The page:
Volunteering not only helps your community, it also helps you, too. When you volunteer, you experience many benefits that strengthen your sobriety.
Discover how volunteering can be good for you and how you can get started.
Volunteering — It’s Good for Your Sobriety
When you give back to society and help others, you can:
Make Amends for Past Wrongs
Addiction can cause us to make poor decisions, and the consequences of these decisions can have real effects on our loved ones. Chances are, you’ve hurt those you’ve cared about most.
When you volunteer, you have the chance to give back to society. Giving back can help you release some of the guilt you may have been holding onto. When you no longer feel guilty, you can move on with your future.
Reinforce the Positives in Your Life
Helping those in need can put your own life in perspective. You’ll be able to see the value in your life and experience deeper gratitude for what you have.
Feeling grateful makes you appreciate your life more — and gives you greater reason to protect it. You’ll have the strength you need to make the right decisions for your sobriety.
Get You Ready to Return to Work
When your addiction affects your career, you lose self-confidence. By volunteering, you can bolster your self-esteem. You prove to yourself you are capable of tending to responsibilities, overcoming challenges and working with others.
If you’ve had to quit working due to addiction or time spent in rehab, gaps in your resume can be cause for concern. Potential employers may ask why you were out of work. When you fill those gaps with volunteering positions, it shows initiative. It also helps you develop key job skills that can serve you well in the future.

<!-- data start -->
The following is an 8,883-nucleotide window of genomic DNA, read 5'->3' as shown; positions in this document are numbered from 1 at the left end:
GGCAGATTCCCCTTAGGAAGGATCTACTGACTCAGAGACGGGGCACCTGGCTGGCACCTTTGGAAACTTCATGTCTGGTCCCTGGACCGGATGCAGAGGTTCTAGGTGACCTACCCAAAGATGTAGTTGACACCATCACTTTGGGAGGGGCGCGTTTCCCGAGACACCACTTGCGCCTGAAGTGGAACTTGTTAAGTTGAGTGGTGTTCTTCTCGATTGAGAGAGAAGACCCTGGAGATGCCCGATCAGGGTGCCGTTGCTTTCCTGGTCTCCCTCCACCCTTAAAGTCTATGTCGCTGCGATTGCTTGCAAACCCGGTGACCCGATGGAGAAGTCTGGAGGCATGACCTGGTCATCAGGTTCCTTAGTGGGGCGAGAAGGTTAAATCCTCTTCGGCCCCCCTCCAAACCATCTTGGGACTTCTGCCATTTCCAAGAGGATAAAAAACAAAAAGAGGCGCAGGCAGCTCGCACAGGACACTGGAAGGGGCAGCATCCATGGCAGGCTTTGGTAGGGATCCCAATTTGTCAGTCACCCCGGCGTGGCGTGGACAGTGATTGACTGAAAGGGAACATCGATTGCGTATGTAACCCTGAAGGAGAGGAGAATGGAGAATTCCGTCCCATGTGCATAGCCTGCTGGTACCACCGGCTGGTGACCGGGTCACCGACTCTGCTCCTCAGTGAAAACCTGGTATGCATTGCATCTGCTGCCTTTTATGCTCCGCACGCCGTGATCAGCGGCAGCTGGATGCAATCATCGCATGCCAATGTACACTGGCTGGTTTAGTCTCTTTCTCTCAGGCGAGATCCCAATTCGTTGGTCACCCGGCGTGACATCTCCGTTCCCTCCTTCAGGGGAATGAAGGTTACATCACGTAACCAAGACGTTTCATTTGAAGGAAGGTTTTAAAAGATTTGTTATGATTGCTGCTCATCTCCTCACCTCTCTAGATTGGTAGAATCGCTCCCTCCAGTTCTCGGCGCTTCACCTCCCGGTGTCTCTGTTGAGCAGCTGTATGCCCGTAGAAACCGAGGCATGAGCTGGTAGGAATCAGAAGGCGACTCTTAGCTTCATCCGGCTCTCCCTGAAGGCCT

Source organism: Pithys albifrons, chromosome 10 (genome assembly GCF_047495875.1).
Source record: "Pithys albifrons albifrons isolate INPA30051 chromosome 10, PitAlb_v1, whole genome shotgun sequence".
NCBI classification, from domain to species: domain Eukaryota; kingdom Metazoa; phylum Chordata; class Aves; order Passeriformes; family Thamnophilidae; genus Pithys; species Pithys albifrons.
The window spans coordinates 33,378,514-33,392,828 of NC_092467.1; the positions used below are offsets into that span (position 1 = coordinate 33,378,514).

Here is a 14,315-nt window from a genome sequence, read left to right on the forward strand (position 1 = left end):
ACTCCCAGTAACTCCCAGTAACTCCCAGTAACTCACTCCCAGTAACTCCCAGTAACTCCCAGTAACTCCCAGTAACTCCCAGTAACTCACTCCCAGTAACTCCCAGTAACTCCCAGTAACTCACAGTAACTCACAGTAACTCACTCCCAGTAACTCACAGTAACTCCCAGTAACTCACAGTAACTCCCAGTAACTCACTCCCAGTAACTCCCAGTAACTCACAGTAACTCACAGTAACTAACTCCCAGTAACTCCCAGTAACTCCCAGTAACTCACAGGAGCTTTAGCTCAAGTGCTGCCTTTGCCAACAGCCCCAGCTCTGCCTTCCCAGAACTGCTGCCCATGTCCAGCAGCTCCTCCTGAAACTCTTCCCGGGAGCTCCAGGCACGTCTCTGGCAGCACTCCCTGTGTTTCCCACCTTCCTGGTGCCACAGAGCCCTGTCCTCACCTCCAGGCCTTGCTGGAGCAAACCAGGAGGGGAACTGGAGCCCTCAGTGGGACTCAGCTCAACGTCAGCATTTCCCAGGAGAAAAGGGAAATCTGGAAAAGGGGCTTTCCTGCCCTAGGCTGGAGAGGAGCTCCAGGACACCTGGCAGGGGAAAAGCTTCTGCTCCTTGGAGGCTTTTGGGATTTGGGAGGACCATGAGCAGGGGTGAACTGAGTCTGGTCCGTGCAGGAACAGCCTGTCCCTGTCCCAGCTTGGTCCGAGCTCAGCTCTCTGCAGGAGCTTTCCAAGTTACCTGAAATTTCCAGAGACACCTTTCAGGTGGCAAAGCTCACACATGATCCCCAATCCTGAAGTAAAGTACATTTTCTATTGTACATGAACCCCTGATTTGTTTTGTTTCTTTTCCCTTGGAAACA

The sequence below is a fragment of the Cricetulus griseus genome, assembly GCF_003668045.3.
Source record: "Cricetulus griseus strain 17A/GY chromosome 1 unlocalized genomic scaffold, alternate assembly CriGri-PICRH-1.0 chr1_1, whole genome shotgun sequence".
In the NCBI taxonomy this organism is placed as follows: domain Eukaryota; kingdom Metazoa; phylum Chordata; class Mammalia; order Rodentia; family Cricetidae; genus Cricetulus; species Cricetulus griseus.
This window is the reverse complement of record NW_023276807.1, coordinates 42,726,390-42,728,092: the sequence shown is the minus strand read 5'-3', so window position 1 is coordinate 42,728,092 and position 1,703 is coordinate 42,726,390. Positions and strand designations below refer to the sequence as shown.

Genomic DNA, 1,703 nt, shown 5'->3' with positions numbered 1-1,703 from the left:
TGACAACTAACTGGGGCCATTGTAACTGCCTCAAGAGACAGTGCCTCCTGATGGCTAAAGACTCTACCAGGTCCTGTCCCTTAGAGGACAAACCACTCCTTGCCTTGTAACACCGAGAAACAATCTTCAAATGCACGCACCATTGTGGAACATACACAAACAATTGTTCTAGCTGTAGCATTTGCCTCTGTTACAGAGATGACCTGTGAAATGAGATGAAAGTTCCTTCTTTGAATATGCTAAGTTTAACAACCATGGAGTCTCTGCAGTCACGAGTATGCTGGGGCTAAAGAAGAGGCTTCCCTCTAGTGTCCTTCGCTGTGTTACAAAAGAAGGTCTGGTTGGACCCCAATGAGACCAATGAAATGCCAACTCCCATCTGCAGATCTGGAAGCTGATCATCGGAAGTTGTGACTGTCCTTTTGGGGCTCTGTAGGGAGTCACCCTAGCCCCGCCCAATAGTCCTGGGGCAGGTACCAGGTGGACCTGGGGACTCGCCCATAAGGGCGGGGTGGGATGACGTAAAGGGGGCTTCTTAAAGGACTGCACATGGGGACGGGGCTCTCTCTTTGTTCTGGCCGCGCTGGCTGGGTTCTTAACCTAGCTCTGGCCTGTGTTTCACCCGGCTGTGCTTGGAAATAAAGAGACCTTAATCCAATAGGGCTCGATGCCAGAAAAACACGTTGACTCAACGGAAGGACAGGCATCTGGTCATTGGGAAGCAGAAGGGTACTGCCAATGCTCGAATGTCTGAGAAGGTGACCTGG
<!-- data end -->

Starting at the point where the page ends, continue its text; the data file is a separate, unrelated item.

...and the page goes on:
Develop a Healthy Social Network
To sustain long-term sobriety, you need to have a strong support network. Many of the friends you had with addictions of their own are no longer healthy for your recovery. By taking advantage of volunteering opportunities, you can meet new people with similar principles as you.
There are many opportunities where you can apply your skills and passions for the benefit of others. Thanks to the Internet, finding these opportunities is easier. Check out sites such as VolunteerMatch or serve.gov, which let you search relevant volunteering interests in your local area.
You can also start by considering the organizations that interest you. Visit their websites to see if they have any volunteer opportunities.
Reach out to family and friends. You can ask them about their volunteering experiences. They may have ideas on organizations that could use your help.
Protecting Your Long-Term Recovery
While volunteering can benefit your recovery, if it puts too much stress on your life, it could do the opposite. Make sure to keep your sobriety at the forefront. Should you find your sobriety is on shaky ground, reach out for help. 12 Keys Rehab can give you the personalized, holistic and compassionate support you need to strengthen your recovery. Contact us today.